- DSNY should develop a system for identifying “bad actors”, including large property owners and chain stores, who repeatedly fail to adhere to their snow removal obligations, and increase fines for offenses involving these bad actors.
We appreciate the opportunity to testify on these important bills and encourage the Committee to contact NYLPI with further questions.
Christopher Schuyler, Senior Staff Attorney
New York Lawyers for the Public Interest, Disability Justice Program 151 West 30th Street, 11th floor
New York, NY 10001
About New York Lawyers for the Public Interest
For over 45 years, NYLPI has been a leading civil rights and legal services advocate for New Yorkers marginalized by disability, race, poverty, and immigration status. Through our community lawyering model, we bridge the gap between traditional civil legal services and civil rights, building strength and capacity for both individual solutions and long-term impact. Our work integrates the power of individual representation, impact litigation, organizing, and policy campaigns. Guided by the priorities of our communities, we strive to achieve equality of opportunity and self-determination for people with disabilities, secure environmental justice for low-income communities of color, create equal access to health care, ensure immigrant opportunity, and strengthen local nonprofits.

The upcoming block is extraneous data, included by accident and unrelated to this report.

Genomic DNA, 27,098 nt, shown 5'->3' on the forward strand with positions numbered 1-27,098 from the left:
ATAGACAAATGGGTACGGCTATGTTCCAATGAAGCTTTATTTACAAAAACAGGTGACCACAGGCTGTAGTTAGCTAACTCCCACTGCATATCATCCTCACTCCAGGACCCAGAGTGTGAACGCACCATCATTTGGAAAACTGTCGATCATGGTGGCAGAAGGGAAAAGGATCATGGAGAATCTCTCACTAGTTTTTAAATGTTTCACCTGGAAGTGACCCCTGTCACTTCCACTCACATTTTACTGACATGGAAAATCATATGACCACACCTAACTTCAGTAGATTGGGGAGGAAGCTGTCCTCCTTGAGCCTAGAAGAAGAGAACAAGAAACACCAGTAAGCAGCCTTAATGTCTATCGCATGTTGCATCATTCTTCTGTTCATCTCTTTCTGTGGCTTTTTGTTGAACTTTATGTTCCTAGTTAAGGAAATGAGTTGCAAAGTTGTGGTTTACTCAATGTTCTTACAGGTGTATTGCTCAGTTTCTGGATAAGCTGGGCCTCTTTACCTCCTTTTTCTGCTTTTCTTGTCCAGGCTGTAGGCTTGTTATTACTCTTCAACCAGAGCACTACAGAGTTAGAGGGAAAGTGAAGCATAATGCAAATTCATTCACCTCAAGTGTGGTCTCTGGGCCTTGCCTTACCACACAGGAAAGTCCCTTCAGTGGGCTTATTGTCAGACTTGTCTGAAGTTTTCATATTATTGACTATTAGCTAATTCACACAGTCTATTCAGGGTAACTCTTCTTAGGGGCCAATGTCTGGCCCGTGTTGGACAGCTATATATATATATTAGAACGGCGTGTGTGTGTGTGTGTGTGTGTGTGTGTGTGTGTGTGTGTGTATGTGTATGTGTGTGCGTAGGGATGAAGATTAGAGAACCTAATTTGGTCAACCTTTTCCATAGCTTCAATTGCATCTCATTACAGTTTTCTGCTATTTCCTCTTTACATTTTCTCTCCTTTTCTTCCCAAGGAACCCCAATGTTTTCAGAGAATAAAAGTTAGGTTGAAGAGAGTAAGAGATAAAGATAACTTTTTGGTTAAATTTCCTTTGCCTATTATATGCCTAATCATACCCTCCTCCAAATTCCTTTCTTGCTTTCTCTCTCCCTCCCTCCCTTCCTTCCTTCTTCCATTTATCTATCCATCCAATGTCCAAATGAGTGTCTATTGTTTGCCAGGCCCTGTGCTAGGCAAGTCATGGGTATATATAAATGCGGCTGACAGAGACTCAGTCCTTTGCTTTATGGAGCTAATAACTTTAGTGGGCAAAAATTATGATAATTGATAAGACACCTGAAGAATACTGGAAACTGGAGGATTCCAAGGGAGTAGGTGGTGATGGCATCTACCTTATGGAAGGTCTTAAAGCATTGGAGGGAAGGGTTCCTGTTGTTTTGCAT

About NYLPI’s Disability Justice Program
NYLPI’s Disability Justice Program has long fought for clear and accessible New York City streets and sidewalks for people with disabilities, often partnering with local officials and advocacy groups, to ensure removal of obstructions such as trash, trees, and snow and ice. NYLPI has also been a vocal proponent of improved accessibility for City programs, including the Open Streets and Open Restaurants programs, advocating for removal of obstructions and ensuring clear sidewalk paths.